There's an old proverb that states "Times change and we change with them," and it is well demonstrated by the changes that have taken place in Alaska in less then fifty years, Some doubt that these changes are for the better. To the old man, whose life work is accomplished, and whose thoughts dwell on the past, where his treasures are, there are no days like the old days … The skies above his gray head seem less blue, the woods less green and inviting then when he was twenty and courted their cool depths. He compares the changes that are very visible.
It is natural for people to look back and wish for the return of the past. It is a difficult task to convince some people that with these changes, an improvement in social life, a progress in education, advancement in morality, and a higher and better standard of life have resulted.
However we may learn by leaving the bow of the speedboat from which we may perceive a future rich in promises and bright with hope, and take our place upon the stern of the cruiser, and gaze backwards into the land of the past.
No doubt we will envy some of the virtues of the early pioneers of the past. The fee-hearted hospitality, which made every homesteaders cabin, a haven, where a person could find a meal or a place to spend the night, if the need be. That community of sentiment, which made neighbors, indeed neighbors, that era of kindly feeling that was marked by the almost total absence of litigation. There was a strong, simple, upright, honest integrity of the people of that era.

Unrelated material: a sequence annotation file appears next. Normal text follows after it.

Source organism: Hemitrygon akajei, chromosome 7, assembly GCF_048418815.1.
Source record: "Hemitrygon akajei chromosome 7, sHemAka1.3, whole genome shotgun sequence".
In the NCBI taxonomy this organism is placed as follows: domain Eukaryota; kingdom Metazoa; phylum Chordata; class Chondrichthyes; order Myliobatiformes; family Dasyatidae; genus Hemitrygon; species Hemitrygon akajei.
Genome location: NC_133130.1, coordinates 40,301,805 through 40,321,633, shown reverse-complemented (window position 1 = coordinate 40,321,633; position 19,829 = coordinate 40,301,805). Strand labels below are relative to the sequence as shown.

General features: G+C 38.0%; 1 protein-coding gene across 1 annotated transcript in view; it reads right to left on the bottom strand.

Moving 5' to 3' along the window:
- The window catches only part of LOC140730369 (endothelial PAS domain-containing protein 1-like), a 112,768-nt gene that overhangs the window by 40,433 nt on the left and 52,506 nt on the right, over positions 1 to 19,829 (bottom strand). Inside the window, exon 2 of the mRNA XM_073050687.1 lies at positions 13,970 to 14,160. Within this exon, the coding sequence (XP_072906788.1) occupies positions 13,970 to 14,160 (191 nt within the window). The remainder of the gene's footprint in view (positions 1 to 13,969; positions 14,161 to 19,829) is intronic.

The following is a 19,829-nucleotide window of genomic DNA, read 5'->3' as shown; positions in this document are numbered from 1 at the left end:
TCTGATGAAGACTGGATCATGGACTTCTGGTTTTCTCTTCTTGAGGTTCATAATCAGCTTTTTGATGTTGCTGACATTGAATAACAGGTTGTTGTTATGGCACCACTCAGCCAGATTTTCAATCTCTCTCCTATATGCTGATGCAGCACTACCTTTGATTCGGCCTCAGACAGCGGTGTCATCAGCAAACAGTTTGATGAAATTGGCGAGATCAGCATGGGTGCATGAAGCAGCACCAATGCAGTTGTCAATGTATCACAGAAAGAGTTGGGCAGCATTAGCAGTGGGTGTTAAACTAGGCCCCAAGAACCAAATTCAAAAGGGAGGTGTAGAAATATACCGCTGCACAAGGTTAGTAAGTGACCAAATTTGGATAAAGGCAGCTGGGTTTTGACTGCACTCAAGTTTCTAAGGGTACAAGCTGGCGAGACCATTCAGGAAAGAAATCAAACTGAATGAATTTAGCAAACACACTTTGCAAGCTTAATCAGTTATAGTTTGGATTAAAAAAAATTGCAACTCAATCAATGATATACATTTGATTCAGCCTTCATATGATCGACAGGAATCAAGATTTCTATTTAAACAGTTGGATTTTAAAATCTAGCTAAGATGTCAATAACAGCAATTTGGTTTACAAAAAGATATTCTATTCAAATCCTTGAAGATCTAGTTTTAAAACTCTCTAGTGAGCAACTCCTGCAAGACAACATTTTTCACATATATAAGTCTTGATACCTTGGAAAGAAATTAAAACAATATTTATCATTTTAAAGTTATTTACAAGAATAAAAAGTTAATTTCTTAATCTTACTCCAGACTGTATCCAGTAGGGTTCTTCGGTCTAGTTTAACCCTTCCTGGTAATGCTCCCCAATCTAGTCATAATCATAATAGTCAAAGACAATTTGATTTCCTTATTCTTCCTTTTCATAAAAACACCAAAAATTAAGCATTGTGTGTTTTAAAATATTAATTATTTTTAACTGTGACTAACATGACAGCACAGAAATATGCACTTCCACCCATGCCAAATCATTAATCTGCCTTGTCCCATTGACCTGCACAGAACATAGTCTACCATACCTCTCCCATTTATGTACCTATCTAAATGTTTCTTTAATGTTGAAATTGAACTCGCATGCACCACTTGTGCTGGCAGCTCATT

While a majority of these people were poor, that poverty carried with it no sense of degradation like that felt by the poor of today. Many homesteaders lived in one or two room cabins, but it was their own which most had built with their own hands. Their homes, while inconvenient to some, would compare favorably with the homes of their neighbors. They had warm clothes and an abundance of wholesome food. The meat from moose, caribou, sheep, goat, trout, and salmon, as well as waterfowl was considered a necessity rather than a luxury; and was superior too much of our diets today.
These pioneers and their vigorous sons walked the green carpet of our forest hunting for game, not with the air of a beggar, but with the springy gait of a self respected free man.
Nature contributed her fruits …. This was the Alaska of the past ...